Secret Rules for Spying on Journalists Will Stay Secret
A California court has denied Freedom of the Press Foundation's motion to get more information from the FBI about its surveillance of journalists.
Plaintiff submitted a FOIA request on March 10, 2015, seeking
records related to the Federal Bureau of Investigation’s (“FBI”) procedures for issuing national
security letters (“NSLs”) to obtain information regarding any member of the media from January
2009 to the present. [...] The FBI is empowered to issue NSLs to obtain “subscriber
information and toll billing records information, or electronic communication transactional
records” from third-party wire or electronic communication providers if such information is
“relevant to an authorized investigation to protect against international terrorism or clandestine
intelligence activities.” [...] Plaintiff, however, suspects government
misuse of this investigative tool.
In response to Plaintiff’s FOIA request, the FBI conducted a search of its records. [...] It identified 302 pages of records and released 156,
withholding the rest pursuant to FOIA Exemptions 1, 3, 5, 7(C), and 7(E).
Plaintiff [...] seeks judgment that (1) Defendant has failed to
conduct an adequate search for responsive documents; (2) Defendant’s Vaughn Index fails to meet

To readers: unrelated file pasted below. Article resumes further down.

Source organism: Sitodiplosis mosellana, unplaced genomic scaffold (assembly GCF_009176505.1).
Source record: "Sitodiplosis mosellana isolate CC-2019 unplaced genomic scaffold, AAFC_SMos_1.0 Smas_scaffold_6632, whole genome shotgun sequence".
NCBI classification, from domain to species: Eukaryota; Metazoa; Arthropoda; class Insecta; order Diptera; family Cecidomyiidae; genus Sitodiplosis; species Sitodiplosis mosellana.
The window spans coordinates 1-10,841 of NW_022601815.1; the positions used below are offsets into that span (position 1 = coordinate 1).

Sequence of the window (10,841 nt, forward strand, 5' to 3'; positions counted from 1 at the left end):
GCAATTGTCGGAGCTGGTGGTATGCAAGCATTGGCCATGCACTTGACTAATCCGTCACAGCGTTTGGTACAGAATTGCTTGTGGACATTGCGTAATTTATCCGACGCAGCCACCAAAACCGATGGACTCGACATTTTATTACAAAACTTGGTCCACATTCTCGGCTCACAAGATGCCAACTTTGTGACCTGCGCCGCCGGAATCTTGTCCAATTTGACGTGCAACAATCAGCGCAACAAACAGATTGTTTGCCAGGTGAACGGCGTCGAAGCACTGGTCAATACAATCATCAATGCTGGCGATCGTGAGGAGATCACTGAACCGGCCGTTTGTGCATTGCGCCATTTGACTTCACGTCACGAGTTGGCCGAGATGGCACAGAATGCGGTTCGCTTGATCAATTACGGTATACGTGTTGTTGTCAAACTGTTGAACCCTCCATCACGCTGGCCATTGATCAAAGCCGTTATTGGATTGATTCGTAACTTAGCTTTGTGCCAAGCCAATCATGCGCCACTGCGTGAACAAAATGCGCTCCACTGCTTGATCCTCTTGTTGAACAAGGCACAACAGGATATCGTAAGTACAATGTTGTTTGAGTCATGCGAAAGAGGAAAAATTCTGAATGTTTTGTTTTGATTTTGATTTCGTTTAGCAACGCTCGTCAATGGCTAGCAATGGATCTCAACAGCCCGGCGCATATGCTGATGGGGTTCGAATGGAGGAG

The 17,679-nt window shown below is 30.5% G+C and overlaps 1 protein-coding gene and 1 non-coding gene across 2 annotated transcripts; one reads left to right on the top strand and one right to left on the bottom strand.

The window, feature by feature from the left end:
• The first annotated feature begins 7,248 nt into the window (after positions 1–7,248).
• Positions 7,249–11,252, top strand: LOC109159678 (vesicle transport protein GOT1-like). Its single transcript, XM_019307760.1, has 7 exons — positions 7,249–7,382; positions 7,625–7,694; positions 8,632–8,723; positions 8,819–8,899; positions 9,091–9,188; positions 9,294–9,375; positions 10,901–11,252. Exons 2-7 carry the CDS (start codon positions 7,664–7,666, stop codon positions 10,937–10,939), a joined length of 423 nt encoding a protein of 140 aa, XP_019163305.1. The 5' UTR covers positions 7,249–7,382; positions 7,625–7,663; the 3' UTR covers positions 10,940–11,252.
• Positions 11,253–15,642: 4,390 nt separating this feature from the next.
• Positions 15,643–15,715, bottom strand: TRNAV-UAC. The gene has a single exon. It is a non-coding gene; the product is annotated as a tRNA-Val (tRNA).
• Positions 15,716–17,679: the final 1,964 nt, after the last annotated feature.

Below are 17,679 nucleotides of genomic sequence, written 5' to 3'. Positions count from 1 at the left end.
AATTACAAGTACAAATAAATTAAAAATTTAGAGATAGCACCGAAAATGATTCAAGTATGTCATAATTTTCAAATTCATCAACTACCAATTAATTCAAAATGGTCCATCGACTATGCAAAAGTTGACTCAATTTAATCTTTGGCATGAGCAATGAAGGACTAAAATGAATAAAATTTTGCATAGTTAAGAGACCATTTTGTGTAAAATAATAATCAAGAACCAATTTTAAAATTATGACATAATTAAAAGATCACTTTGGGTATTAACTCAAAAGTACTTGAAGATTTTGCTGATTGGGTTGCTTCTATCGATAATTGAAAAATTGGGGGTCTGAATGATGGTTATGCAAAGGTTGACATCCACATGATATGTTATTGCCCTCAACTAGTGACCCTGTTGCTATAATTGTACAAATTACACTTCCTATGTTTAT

Defendant’s burden under FOIA; (3) Defendant has failed to show that it properly withheld
documents pursuant to FOIA exemptions 1, 3, 5, and 7E; and (4) Defendant has failed to disclose
all reasonably segregable information that is not covered by a FOIA exemption.
“In evaluating the sufficiency of an agency’s search, the issue to be resolved is not whether
there might exist any other documents possibly responsive to the request, but rather whether the
search for those documents was adequate.” Lahr, 569 F.3d at 987 (quotation omitted).
Plaintiff asserts that [...] “conspicuous omissions” establish that the FBI did
not perform a search reasonably calculated to uncover all responsive documents. Id. at 14. The
Court is not persuaded
While the FBI’s search may not have been perfect, Plaintiff was “entitled to a
reasonable search for records, not a perfect one.” Hamdan, 797 F.3d at 772.
The Court finds the Hardy Declarations establish that the FBI conducted an adequate
search that was reasonably calculated to uncover all relevant documents.